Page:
For many years, we have admired the graceful, whimsical Lake Harriet bandshell/pavilion that has reigned serenely over one of our most beautiful city lakes. We are aware that its architect, Milo Thompson, deservedly won many awards for the Bandshell/Pavilion, including a Minnesota Honor Award from the local chapter of the American Institute of Architects and a very prestigious National Honor Award in 1990.

Star Tribune

Dredging Loring Pond/Destroying Habitat

I’m angry about the timing of the dredging of the Loring Pond.*

By the time work got underway last week, hundreds of male red-winged blackbirds had already returned to the pond for mating season. Obviously the project won’t be halted, but I have to wonder weather wildlife experts were consulted during the exploratory phase. The male red-wings are staking out territory in anticipation of the return of the females. It’s heartbreaking to watch these beautiful birds trying to secure their roosts with a John Deere excavator bearing down on them like some science fiction beast.

Why did the MPRB not wait until the end of the season — say, October — to tear up their habitat?

*”The Minneapolis Park & Recreation Board (MPRB) at its Feb. 21 meeting approved a proposal to dredge the northwest bay of Loring Pond to eliminate the invasion of cattail that has choked much of the original shoreline that was restored in 1999.
The restoration stabilized the shoreline, improved wildlife habitat and reduced geese problems in the eight-acre pond. “It was successful until the cattails moved in,” explains Sara Aplikowski, MPRB water resources coordinator. “Cattails have taken over and replaced a beautiful native, diverse shoreline planting.”

MPRB and the Minnesota Department of Natural Resources (DNR) agree on dredging the 1.3 acres of the northwest bay as the solution to alleviate the cattail invasion.

Dredging the northwest bay and under the bridge will also restore the water levels to enable the return of non-motorized recreational boating, and the island will once more be a distinguishable feature. In addition, the deeper water level will make the pond less attractive to cattails.

Funding for the $73,850 maintenance project is from MPRB’s 2007 water resources budget. Work is expected to begin in March and will take two to three weeks, weather permitting.”–from the MPRB website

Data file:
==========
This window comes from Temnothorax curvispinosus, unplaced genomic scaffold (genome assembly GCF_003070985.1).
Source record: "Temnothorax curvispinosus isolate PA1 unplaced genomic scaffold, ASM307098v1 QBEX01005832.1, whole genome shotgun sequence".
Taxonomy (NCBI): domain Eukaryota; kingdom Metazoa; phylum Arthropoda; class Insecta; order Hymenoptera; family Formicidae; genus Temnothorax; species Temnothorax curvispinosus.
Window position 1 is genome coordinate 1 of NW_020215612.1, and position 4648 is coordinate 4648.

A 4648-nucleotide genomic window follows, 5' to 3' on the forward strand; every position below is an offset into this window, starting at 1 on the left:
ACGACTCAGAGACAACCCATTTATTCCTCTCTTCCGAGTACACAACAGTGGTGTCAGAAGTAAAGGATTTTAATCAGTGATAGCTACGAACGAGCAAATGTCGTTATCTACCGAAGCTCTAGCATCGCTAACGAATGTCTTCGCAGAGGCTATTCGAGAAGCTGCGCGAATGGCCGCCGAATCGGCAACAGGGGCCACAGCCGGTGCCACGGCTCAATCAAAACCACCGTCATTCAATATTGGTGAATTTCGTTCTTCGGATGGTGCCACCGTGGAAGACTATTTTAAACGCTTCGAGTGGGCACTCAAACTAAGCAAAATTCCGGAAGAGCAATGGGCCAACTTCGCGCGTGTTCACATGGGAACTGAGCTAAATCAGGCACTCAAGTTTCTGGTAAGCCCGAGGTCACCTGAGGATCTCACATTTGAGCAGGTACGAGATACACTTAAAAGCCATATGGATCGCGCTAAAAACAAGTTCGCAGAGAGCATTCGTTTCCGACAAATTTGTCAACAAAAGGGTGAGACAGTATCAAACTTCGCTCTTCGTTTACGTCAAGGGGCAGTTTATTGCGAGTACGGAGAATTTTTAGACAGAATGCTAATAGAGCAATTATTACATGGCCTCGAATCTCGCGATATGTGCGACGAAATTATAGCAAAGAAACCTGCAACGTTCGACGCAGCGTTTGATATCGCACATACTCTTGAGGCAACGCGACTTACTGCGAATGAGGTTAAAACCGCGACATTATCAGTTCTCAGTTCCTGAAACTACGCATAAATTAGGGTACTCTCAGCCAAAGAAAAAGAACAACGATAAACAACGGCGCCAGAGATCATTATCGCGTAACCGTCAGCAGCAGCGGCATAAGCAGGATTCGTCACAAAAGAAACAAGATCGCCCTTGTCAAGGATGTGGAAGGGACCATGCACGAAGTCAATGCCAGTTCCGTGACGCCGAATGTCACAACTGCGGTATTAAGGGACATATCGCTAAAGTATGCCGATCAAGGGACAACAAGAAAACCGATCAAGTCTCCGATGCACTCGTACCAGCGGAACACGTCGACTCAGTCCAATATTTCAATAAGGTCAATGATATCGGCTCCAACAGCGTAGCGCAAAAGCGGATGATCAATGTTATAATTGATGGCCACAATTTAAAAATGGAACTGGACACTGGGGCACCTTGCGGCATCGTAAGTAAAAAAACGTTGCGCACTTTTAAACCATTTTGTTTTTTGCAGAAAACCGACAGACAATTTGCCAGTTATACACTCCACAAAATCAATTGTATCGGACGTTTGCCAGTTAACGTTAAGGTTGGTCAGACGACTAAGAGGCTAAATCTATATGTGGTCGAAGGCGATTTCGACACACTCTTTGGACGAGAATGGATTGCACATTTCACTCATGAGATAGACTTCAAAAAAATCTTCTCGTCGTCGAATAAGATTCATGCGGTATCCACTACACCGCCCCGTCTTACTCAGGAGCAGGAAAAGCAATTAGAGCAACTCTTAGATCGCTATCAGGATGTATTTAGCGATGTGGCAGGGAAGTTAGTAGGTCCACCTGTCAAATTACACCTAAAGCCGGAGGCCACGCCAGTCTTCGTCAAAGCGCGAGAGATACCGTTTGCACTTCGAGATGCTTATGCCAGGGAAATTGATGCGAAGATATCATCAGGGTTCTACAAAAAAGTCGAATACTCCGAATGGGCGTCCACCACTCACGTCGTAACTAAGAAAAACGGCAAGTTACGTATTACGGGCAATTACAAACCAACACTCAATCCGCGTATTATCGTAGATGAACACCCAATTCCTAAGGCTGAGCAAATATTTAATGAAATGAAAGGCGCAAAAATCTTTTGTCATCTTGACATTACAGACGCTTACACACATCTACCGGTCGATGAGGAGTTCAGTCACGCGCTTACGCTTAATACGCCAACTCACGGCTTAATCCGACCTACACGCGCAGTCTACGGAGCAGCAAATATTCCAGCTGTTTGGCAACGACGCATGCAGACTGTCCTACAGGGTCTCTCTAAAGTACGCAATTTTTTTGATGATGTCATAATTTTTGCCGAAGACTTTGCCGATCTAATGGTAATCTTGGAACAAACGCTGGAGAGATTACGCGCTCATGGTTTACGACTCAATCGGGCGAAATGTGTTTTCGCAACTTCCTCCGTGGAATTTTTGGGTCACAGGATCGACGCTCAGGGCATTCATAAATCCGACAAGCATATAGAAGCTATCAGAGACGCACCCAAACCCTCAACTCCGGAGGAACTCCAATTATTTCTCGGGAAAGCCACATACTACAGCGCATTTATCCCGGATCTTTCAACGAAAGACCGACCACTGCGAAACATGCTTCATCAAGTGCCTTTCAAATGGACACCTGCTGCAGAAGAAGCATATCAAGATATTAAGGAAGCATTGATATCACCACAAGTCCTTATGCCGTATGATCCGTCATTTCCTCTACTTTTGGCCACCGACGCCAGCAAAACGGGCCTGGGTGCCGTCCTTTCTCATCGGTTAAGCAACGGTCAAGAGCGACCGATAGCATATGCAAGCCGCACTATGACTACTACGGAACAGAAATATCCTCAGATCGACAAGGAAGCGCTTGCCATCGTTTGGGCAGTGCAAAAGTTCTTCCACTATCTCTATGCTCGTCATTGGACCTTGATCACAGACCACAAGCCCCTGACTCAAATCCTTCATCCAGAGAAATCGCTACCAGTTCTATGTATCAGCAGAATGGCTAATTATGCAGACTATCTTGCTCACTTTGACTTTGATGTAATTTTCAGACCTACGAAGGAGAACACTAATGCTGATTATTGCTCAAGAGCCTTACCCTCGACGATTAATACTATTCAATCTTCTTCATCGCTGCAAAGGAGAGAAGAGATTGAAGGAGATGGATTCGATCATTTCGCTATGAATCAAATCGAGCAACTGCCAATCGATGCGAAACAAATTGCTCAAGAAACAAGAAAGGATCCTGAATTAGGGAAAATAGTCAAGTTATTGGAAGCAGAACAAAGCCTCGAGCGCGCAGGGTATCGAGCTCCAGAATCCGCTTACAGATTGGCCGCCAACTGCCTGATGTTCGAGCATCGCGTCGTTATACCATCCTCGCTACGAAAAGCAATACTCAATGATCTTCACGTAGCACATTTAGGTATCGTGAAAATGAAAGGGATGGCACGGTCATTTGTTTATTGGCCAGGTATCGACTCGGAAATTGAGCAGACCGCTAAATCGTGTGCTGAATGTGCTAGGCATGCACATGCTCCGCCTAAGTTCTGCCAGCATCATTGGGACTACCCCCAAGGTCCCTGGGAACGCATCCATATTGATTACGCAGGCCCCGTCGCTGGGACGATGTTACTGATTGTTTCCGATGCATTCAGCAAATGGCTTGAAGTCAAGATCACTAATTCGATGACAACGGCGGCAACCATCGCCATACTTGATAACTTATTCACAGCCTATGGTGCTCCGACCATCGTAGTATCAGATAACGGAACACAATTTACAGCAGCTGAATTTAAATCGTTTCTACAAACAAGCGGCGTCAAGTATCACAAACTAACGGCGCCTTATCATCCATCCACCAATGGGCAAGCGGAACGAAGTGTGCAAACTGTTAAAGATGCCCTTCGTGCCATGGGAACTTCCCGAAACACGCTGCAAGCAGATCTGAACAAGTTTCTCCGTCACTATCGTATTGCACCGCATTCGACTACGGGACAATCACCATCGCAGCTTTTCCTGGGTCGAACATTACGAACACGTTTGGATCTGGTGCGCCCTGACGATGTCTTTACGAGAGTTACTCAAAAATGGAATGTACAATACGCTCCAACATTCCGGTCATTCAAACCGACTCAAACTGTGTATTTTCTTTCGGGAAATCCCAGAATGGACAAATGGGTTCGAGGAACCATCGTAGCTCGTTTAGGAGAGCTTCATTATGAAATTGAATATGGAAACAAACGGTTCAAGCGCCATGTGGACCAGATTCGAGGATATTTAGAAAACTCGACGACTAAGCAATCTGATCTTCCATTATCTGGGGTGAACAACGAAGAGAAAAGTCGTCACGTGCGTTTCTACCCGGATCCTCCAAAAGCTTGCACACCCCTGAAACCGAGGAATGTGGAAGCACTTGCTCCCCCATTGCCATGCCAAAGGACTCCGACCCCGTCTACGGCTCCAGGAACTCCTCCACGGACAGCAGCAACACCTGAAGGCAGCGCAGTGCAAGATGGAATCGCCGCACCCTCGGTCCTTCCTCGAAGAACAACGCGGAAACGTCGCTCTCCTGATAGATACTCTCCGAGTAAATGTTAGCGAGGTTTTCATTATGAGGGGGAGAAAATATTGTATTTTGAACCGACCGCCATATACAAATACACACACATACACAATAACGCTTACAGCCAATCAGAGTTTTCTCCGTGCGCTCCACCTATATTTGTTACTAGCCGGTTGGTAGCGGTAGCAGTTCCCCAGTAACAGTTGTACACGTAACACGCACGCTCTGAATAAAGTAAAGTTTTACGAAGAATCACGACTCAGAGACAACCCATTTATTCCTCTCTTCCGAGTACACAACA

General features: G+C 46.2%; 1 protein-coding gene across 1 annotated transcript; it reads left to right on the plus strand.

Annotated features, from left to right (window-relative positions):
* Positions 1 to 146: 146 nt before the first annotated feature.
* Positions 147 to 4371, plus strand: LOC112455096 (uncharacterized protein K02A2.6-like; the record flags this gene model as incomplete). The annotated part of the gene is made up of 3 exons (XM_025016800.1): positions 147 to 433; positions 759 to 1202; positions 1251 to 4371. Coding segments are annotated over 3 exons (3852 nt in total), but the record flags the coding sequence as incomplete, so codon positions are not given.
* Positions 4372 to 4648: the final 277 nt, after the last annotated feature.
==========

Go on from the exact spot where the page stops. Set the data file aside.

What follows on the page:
Development roundup: Wave developers file lawsuit against Park Board

The latest illustration of the Wave, a condo project proposed for Downtown’s riverfront.The developer and the Park Board are in a legal dispute over the deal.
By Michelle Bruch

Developers behind the Wave condo project proposed for the riverfront have sued the Minneapolis Park and Recreation Board for breach of contract.
Downtown Journal

Regular Board Meeting

Minneapolis Park & Recreation Board Commissisoners Meeting

Commissioners Mary Merrill Anderson, Walt Dziedzic, Bob Fine, Carol Kummer, Tom Nordyke, Tracy Nordstrom, Scott Vreeland, Annie Young and President Jon Olson

Rebroadcasts of current meetings can be seen on Channel 14 only on Thursday at 2 p.m., Saturday at 1 p.m. and Sunday at 6 p.m. Rebroadcast of the previous meeting can be seen on Channel 14 on Wednesdays at 2 p.m. and Thursdays at 9 a.m.

Date: 4/04/2007
Time: 5:00-8:00 p.m.
Webcast: Wednesday, April 4, 2007
Type: Regular
Location: MPRB Administrative Offices, Board Room Suite 255
Address: 2117 West River Road, Minneapolis

Park Board Agenda

St. Paul / New homes demand new parks

critics say Allocate green space or add to fund, law would tell builders

University Avenue’s new Rondo Community Outreach Library brought something more than books to a once seedy corner of St. Paul: children.

Kids whose families have moved into the apartments above the library need to walk a ways before they find a park. They’ve taken to playing in the yards of nearby houses and a Wendy’s restaurant parking lot.

And in that, some people see a flaw in the way St. Paul does development.

St. Paul Pioneer Press